Researchers saw a male orangutan named Rakus with a face wound on June 22, 2022. Two days later, he chewed up leaves and spread the paste onto the wound
Scientists have observed a wild orangutan applying medicine to his own wound in a world's first.

A Sumatran orangutan, named Rakus, was seen chewing up leaves of a medicinal plant, create a pulp and administering the substance on an injury near his eye.

Not only were scientists amazed that the orangutan knew the plant had medicinal powers, but the sight of an ape treating its wounds have never before seen.

After two months, the wound had healed and orangutan's face showed little sign that he had ever been injured.

The surprising observation was made in Gunung Leuser National Park in South Aceh, Indonesia the summer before last.

Researchers have been studying Rakussince first spotting him in 2009, but noticed on June 22, 2022 that he had suffered some kind of injury to his face.

While it is unknown how the wound occurred, the team noted that male orangutans often sustain such injuries in fights with other dominant males.

After the first sighting, the team returned three days later to find Rakus eating leaves from the plant that locals call Akar Kuning (scientific name Fibraurea tinctoria).

That was already unusual, as orangutans almost never eat the plant.

People have long used Akar Kuning to treat many ailments including diabetes, dysentery, and malaria.

But never before had they seen an ape use it.

The team observed Rakus chew the leaves for about 13 minutes, then collect the pulp with his finger and placing it around his eye until the wound was completely covered.

And for the next half hour, Rakus ate leaves from the vine.

Comment: One would presume, since Orangutans rarely eat the plant, that there's perhaps also a benefit to consuming it orally.

The next day, he spent a few minutes eating the leaves again.

Researchers watched him several days after, to see if an infection would arise from the wound - but nothing had occurred.
Rakus shows off a mouthful of Akar Kuning leaves. The wound on his face can be seen, gaping but not infected.
Researchers took pictures of Rakus from June 22 (top left), when they first saw the wound, until August 5 (bottom right), when it had healed.
Rakus can be seen here on July 5, 10 days after he had treated his wound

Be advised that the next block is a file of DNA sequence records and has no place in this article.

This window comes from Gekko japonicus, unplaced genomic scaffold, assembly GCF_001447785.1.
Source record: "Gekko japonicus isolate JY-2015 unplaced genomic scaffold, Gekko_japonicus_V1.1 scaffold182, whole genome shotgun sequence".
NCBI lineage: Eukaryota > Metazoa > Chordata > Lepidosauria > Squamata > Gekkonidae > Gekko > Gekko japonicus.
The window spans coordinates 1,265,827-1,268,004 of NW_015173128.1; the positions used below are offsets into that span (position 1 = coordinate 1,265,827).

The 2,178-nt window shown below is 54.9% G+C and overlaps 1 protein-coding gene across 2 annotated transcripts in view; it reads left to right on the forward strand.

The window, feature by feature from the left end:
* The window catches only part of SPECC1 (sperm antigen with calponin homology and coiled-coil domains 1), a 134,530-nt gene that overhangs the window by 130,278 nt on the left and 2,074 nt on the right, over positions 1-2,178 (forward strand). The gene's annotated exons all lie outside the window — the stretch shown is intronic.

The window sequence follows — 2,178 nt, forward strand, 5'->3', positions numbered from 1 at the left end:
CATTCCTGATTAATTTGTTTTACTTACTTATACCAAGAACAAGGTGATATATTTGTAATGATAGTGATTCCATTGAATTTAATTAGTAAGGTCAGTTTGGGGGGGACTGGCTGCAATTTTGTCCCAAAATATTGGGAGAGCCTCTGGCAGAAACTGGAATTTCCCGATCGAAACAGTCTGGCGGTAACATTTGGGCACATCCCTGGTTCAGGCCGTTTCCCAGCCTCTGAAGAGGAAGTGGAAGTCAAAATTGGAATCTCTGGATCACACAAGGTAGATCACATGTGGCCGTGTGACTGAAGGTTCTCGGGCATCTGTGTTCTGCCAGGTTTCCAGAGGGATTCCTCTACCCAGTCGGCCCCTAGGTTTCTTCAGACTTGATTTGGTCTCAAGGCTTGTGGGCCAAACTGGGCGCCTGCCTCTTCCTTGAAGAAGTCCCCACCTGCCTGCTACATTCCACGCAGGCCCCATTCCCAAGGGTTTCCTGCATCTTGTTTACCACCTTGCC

On June 30, just eight days after the ape treated himself, the wound was closed.

'By July 19, 2022, the wound appeared to have fully healed and only a faint scar remained,' wrote the team in their study published in the journal Scientific Reports.

Researchers took pictures over the time that the wound was healing, but unfortunately they did not capture any photos of him pasting the leaves on his wound.

Scientists have seen orangutans medicate themselves before, but never in this way.

For example, orangutans with intestinal parasites will sometimes eat the leaves of medicinal plants known to have anti-parasite properties.

A young orangutan with severe wounds was once seen eating wild ginger, a plant used by local people to treat inflammation and fight infections.

They estimate that Rakus was born in the late 1980s, making him now somewhere in his mid 30s.

Male orangutans can live up to 58 years in the wild, but on average their lifespan is closer to 40 years.

Humans have been treating wounds for thousands of years - as far back as 2200 BC.

'One of the earliest known wound care products used by the Sumerians, Greek, Mayans and Egyptians were oil, herbs, maggots, beer, vinegar, wine, green paint containing copper and honey,' wrote the study authors.

Like any case of an animal apparently self-medicating, this case raises a major question: Did Rakus know what he was doing?

According to the study authors, it seems he did. The base this conclusion on three factors:

He only applied the plant to his wound, not the rest of his body, and repeated the behavior multiple times, first with juice them with pulp.

And third, he took a considerable amount of time completing the task.

Perhaps, they concluded, he brought the behavior from his native range.

When male orangutans reach maturity, they go off and live somewhere else, leaving their home territory.

So although researchers have never seen orangutans do this, it's possible that it's a custom he learned back home.

Going even further back, Rakus may be showing that there is something in our ancestral mind that tells us to spread medicine on our wounds.

'As forms of active wound treatment are not just a human universal but can also be found in both African and Asian great apes, it is possible that there exists a common underlying mechanism for the recognition and application of substances with medical or functional properties to wounds and that our last common ancestor already showed similar forms of ointment behavior,' the authors wrote.